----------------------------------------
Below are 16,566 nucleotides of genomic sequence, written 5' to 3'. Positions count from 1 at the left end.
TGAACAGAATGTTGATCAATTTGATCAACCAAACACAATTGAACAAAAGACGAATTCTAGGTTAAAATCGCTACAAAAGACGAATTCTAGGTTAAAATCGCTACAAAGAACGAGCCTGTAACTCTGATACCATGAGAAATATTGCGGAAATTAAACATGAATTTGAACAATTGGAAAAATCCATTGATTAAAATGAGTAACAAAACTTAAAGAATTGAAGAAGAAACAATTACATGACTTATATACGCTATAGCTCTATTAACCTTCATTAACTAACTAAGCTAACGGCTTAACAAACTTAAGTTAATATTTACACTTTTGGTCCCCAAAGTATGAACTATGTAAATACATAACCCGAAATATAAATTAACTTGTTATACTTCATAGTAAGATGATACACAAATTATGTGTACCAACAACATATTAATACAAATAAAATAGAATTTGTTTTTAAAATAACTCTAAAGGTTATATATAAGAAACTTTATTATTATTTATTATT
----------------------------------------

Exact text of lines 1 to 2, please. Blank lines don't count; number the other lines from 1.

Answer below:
Below are 16,566 nucleotides of genomic sequence, written 5' to 3'. Positions count from 1 at the left end.
TGAACAGAATGTTGATCAATTTGATCAACCAAACACAATTGAACAAAAGACGAATTCTAGGTTAAAATCGCTACAAAAGACGAATTCTAGGTTAAAATCGCTACAAAGAACGAGCCTGTAACTCTGATACCATGAGAAATATTGCGGAAATTAAACATGAATTTGAACAATTGGAAAAATCCATTGATTAAAATGAGTAACAAAACTTAAAGAATTGAAGAAGAAACAATTACATGACTTATATACGCTATAGCTCTATTAACCTTCATTAACTAACTAAGCTAACGGCTTAACAAACTTAAGTTAATATTTACACTTTTGGTCCCCAAAGTATGAACTATGTAAATACATAACCCGAAATATAAATTAACTTGTTATACTTCATAGTAAGATGATACACAAATTATGTGTACCAACAACATATTAATACAAATAAAATAGAATTTGTTTTTAAAATAACTCTAAAGGTTATATATAAGAAACTTTATTATTATTTATTATT